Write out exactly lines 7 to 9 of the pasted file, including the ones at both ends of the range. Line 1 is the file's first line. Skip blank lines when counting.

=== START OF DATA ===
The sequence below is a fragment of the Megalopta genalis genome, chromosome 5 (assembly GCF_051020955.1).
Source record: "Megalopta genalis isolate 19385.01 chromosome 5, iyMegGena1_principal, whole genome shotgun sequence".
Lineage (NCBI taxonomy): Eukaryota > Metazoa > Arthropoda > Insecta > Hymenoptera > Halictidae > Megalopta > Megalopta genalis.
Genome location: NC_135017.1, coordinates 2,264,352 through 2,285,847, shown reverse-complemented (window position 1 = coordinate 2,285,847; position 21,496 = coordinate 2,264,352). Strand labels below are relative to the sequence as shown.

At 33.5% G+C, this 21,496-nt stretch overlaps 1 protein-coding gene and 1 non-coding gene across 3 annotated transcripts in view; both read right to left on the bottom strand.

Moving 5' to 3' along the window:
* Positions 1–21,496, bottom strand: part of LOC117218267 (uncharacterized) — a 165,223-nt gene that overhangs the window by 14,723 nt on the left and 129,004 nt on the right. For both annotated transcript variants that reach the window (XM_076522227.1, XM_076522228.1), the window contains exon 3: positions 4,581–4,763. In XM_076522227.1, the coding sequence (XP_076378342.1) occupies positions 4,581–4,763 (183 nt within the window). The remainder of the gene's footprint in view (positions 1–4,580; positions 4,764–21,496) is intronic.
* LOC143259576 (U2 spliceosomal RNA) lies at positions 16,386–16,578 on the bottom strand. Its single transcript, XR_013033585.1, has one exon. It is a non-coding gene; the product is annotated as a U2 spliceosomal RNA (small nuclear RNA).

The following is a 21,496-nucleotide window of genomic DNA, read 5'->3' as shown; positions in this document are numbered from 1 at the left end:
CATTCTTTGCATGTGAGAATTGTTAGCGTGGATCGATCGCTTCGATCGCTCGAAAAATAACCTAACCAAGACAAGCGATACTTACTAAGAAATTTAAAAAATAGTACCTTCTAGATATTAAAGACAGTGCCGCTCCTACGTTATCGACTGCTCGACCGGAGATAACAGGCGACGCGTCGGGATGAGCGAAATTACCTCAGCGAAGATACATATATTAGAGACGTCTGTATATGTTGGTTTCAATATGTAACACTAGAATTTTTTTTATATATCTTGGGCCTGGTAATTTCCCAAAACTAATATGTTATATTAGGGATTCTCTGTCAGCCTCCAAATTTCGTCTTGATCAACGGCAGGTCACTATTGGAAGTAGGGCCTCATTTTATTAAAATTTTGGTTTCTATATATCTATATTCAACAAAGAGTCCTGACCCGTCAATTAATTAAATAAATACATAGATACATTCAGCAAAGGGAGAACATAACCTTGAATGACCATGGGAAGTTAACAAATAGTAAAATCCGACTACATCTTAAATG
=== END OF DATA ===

* Positions 1–21,496, bottom strand: part of LOC117218267 (uncharacterized) — a 165,223-nt gene that overhangs the window by 14,723 nt on the left and 129,004 nt on the right. For both annotated transcript variants that reach the window (XM_076522227.1, XM_076522228.1), the window contains exon 3: positions 4,581–4,763. In XM_076522227.1, the coding sequence (XP_076378342.1) occupies positions 4,581–4,763 (183 nt within the window). The remainder of the gene's footprint in view (positions 1–4,580; positions 4,764–21,496) is intronic.
* LOC143259576 (U2 spliceosomal RNA) lies at positions 16,386–16,578 on the bottom strand. Its single transcript, XR_013033585.1, has one exon. It is a non-coding gene; the product is annotated as a U2 spliceosomal RNA (small nuclear RNA).

The following is a 21,496-nucleotide window of genomic DNA, read 5'->3' as shown; positions in this document are numbered from 1 at the left end: